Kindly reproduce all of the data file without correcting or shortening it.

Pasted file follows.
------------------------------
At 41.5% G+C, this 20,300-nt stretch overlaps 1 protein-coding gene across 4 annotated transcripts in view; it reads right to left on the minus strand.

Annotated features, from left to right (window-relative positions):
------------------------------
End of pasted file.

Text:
At 41.5% G+C, this 20,300-nt stretch overlaps 1 protein-coding gene across 4 annotated transcripts in view; it reads right to left on the minus strand.

Annotated features, from left to right (window-relative positions):